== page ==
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Interview by Carter Alan, Feature by Rami Abou-Sabe
With over a dozen rock biographies under his belt, Stephen Davis set out to chronicle the life and legacy of Stevie Nicks. In Gold Dust Woman, Davis sheds a light on the Fairy Godmother of Rock, her tumultuous relationship with Fleetwood Mac guitarist and ex-lover Lindsey Buckingham, and how she became a bigger star than the band itself.
“Stevie dumped Lindsey Buckingham,” Davis says, plainly detailing a breakup that would spawn decades of intrigue and musical magic. “For the rest of his career, he was contractually obligated to make her sound great.”
“Nothing ordinary ever happened to Fleetwood Mac,” Davis explains. “Nothing ordinary ever happened to Stevie Nicks.”
Read on for the five best things we learned about Nicks, and be sure to listen to Carter Alan’s full interview with Stephen Davis below.
Stevie Had A Sheltered, Lonely Childhood“She had a very sheltered childhood. Her mother kept her inside, her father was a business executive, so they moved all the time around the country. She didn’t really have that much time to make friends. So it’s an interesting story… She spent an awful lot of time alone in her room with her guitar trying to write songs, and came out of this very sheltered childhood into a situation where she didn’t even have a boyfriend until she met Lindsey Buckingham after they graduated from the same high school. She says, ‘I’m a prude.’ She grew up partly in Salt Lake City in a Mormon environment, so you’ve never seen that much skin with Stevie Nicks – or overtly sexual presentation. There’s been a lot of chiffon, and a lot of organza, and top hats and feathers and things like that… But at heart, she’s a very private person.”
Her Solo Career Nearly Faltered“After being in Fleetwood Mac for five years, all of a sudden she found herself out there alone, on a limb. Her producer Lindsey Buckingham didn’t want anything to do with her solo career – she had no producer, she had no band, she had no hit single, she had nothing. And within a year, using her feminine wiles, she had stolen the Heartbreakers from Tom Petty, she had stolen his producer Jimmy Iovine, and she had stolen his next single which was ‘Stop Draggin’ My Heart Around.’ Now to her credit, she was Stevie Nicks at 32 years old. She was extremely beautiful, no one could say no to her. So that’s how she got away from Lindsey Buckingham, who was the only source of producing her music, and found a new way to carry on her career – which has been going on now for almost 40 years.”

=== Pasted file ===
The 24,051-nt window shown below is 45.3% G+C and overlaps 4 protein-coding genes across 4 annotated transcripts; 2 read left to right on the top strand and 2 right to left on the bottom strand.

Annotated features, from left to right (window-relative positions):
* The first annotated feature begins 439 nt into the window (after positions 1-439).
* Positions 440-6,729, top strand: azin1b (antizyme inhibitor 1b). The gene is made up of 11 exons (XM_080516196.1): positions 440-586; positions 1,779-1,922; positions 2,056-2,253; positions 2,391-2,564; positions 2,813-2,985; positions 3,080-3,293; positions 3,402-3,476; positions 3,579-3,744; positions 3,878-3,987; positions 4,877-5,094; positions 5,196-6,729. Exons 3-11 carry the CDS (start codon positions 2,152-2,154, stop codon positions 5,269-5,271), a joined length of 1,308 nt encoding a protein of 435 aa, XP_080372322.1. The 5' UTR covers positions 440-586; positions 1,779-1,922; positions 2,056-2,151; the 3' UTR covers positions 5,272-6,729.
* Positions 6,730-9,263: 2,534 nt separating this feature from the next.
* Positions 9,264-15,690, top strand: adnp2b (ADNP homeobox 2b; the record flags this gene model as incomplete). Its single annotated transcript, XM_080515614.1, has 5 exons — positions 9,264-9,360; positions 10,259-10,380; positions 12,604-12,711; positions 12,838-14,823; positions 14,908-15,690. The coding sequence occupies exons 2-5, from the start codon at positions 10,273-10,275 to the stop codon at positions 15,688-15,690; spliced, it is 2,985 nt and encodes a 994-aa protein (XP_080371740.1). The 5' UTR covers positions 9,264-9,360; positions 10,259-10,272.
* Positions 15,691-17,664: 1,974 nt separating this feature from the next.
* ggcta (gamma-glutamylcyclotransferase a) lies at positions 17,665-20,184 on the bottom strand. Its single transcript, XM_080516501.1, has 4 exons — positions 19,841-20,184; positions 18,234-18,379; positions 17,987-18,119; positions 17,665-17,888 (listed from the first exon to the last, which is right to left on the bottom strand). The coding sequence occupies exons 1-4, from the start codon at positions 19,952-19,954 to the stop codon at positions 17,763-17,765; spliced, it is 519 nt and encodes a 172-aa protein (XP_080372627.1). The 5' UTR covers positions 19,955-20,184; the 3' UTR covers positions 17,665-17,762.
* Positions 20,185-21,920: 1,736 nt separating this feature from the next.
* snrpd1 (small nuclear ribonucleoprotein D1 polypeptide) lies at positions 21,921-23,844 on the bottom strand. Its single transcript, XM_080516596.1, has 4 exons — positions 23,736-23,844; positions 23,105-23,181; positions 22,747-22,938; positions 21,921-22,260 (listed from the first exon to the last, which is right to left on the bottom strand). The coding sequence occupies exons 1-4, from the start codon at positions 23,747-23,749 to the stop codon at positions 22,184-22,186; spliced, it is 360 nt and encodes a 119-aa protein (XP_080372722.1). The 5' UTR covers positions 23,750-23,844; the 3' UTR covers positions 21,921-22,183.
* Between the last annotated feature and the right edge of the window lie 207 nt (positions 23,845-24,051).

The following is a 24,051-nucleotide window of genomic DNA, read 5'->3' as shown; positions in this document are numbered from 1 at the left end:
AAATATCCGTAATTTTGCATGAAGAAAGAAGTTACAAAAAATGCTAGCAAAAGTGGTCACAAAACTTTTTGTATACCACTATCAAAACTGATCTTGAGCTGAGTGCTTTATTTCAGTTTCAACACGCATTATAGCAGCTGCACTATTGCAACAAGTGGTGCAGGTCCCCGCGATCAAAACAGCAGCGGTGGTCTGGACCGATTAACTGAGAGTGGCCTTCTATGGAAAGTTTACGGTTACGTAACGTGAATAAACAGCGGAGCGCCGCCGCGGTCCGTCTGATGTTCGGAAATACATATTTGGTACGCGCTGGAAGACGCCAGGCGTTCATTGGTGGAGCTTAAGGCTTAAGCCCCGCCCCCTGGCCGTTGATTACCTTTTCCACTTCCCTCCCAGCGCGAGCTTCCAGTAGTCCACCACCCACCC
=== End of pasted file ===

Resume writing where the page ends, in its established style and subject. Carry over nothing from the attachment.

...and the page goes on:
Stevie Was Physically Abused By Buckingham“They had just put out one of their best albums ever called Tango In The Night, and he said, ‘I don’t want to do this anymore. I can’t take it. This is my girlfriend, she dumped me… I can’t be with her everyday… I don’t want to go out on the road.’ And they had this tremendous argument in front of the rest of the band, and eventually, he stormed out. She followed him, they got into it in the parking lot, and he grabbed her. He slapped her, he bent her over the back of the car and started choking her. The [managment] dragger him off her, and some of the guys in the band wanted to take Lindsey out behind the garage and teach him a lesson, but that didn’t happen. But that was the end of that portion of their relationship. They would never really be friends again, she would never really trust him again. She didn’t like to be alone with him after that.”
Fleetwood Mac Didn’t Want Stevie In The Band“Fleetwood Mac didn’t even want to hire Stevie Nicks. When [Lindsey and Stevie] met Fleetwood Mac in 1975, Mick Fleetwood was looking for a guitar player and he invited Lindsey to join, and Lindsey said, ‘We’re a package, my girlfriend and me, you have to take us.’ And so for the first two years of Fleetwood Mac, Stevie wasn’t even sure they wanted her in the band. And the great theme of this book is that she went on and became a bigger star than all of them put together, and is still, at almost 70 years old, the Fairy Godmother of Rock.”
Stevie Tried Helping Tom Petty Through Depression“She was such a friend to him, that in his lowest points she would come and bring him groceries, and try to get him to write songs with her. It was one of the great friendships of the rock movement as opposed to something physical or romantic. It’s really one of these indelible relationships that was one of the most important of her career.”